Letters to Editor

Union Budget exercise - I

With reference to the article entitled `Union Budget 2018-19: Promises development for all but fulfills monopoly capitalist greed', this article was written before the budget was announced and its predictions have essentially been borne out, thereby vindicating the high level of theoretical and practical development of the revolutionary theory and practice of our party. Indeed, the hallmark of the budget has been the emphasis on the rural sector and a lot of praise has been heaped on the lip service to the vast millions and their families engaged in agriculture in the country. Governments have come and gone, under the UPA or under the NDA, and yet the orientation of the economy has always been one where the countryside is constantly driven into deeper and deeper despair with each passing year. The effects are there for everyone to see with the increasing pauperization of the rural sector and the subsequent migration of the rural population to cities looking for jobs and income which have heightened the suffering on both sides.

The article also points out the scheme of the pre-budget consultations carried out by the Finance Minister, who spent less than 5% of his time meeting with representatives of 95% of the population and the rest with the richest of the rich and their spokesmen. As such, under the NDA Government, the robbing of the rural masses and the peasantries has reached intolerable highs, and yet it must be reiterated that it is only the continuation of policies of previous governments. The article has also taken great pains to explain precisely what the steps are that the monopoly capitalists wanted taken by the Union Government to ensure the best returns on their investments, and to make the economy more investment friendly, in other words, ensure the best possible conditions for the largest rates at which looting of the people can take place.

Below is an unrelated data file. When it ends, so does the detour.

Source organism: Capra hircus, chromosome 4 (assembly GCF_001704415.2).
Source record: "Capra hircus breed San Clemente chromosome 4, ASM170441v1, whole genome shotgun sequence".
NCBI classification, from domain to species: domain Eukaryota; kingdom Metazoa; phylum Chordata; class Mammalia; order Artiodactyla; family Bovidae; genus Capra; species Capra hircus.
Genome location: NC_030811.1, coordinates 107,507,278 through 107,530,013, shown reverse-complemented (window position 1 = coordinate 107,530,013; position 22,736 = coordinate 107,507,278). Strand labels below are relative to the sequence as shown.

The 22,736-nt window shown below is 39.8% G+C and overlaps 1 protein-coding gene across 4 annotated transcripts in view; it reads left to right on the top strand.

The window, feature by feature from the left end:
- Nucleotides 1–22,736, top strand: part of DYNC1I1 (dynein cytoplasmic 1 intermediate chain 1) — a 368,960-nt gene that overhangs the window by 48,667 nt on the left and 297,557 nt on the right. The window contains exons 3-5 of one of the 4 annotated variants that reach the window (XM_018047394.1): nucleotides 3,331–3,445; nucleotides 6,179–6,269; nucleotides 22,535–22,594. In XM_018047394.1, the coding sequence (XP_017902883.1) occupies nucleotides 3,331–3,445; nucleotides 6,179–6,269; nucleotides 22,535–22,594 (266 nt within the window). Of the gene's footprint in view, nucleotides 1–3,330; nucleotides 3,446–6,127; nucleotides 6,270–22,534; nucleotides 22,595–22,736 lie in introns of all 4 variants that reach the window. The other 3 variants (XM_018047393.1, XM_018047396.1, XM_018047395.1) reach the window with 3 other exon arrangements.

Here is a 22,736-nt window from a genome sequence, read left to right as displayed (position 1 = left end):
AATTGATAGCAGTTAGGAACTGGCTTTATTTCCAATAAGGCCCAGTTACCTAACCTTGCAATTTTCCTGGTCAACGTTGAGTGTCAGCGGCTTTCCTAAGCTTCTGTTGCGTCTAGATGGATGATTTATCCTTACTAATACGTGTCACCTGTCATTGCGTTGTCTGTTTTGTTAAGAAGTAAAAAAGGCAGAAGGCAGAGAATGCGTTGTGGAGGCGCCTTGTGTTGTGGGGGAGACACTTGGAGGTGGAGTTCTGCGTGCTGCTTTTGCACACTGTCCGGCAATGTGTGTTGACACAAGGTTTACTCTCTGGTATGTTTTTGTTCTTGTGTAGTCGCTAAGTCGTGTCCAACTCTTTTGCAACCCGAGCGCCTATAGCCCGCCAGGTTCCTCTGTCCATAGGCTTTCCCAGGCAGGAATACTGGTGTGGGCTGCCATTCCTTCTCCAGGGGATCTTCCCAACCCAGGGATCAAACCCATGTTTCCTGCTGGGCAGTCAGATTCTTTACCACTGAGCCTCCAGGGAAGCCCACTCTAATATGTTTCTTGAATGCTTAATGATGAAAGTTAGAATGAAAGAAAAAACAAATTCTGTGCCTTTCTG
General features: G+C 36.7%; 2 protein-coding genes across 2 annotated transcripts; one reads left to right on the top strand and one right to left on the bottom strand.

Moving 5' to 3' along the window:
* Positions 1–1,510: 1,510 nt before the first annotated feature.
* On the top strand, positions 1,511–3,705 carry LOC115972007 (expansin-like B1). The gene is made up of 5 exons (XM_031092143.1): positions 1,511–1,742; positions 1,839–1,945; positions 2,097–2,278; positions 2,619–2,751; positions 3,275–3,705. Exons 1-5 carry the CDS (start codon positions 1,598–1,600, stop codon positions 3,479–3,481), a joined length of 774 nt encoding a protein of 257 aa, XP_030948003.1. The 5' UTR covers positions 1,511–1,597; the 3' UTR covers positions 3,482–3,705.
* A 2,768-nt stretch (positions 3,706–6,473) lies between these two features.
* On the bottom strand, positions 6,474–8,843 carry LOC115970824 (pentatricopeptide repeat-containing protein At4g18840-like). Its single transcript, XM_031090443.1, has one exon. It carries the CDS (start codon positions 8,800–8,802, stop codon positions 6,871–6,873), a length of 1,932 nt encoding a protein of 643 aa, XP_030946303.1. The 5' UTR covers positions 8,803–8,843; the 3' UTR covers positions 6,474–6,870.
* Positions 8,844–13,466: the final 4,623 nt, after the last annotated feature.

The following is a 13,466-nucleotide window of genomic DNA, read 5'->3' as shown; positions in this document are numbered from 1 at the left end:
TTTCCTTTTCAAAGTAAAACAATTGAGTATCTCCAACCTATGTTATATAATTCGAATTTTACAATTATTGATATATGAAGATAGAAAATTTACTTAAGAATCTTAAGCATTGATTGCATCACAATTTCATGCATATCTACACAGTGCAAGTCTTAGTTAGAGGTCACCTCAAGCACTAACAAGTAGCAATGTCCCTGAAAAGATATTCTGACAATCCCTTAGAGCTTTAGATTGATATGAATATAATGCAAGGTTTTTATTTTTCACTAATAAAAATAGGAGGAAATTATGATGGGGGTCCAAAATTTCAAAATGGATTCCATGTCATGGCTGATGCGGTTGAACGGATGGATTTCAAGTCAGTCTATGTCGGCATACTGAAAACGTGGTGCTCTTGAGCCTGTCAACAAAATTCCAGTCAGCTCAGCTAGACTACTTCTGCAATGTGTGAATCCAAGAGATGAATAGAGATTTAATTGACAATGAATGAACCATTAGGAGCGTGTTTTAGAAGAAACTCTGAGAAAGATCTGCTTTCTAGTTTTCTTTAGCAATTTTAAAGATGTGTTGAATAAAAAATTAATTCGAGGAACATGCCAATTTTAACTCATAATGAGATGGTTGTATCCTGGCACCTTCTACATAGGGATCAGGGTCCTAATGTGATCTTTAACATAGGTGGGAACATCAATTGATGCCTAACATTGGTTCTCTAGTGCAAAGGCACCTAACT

The annual budget ceremony is an important indicator of the thinking of the monopoly capitalists who use the occasion to publicly put forward their claims on how the economy must be fine-tuned. This is also an occasion for us in the revolutionary camp to once again remind ourselves that it is the duty of the State to ensure the security and survival of everybody, and not just those with the most private property.

It is also a good time to note that most of the fine tuning comes from constantly increasing cut backs on public funding on basic necessities including education, transportation and other social services. Furthermore, the constant refusal to put in place a proper public distribution system, and to offer proper remunerative prices for farmers is part of the plan to drive peasants into greater debts so that they may sell of their land, not offering their suitable debt relief, while at the same time writing off corporate debt is the part of the same game of fulfilling corporate greed.

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Again, the article ‘"Restructuring" of Indian Railways points out the orientation of the economy reflecting that it is a program to wreck a valuable public asset so as to fulfill monopoly,' in the same issue highlights the course the railway budget was expected to unfold. The railway budget has become part of the Union budget as part of the program to integrate what is one of the most important backbones of the Indian economy. Indian Railways being such is the result of the hardwork and investment of several generations of the people of the country, for which a large price has been paid by its people. Thus any decision on its present and its future should rightly lie in the hands of the people of the country. And yet, in the past couple of decades various governments have taken many steps to sell of its valuable asset of the people to greedy private sector hands, especially the profit making sectors. The article reminds us the even today, Indian Railways is responsible for the transportation of vital needs of the Indian economy, including food grains and coal and it still the main mode of transportation for its millions. And yet, through systematic wrecking of funding of essential sectors of the railways, they have become unsafe, dirty and unhygienic including the food that served on it. Over the decades, many corporations have come into being which are essentially privately held, and the model for the future is to parcel out other parts of the Indian Railways.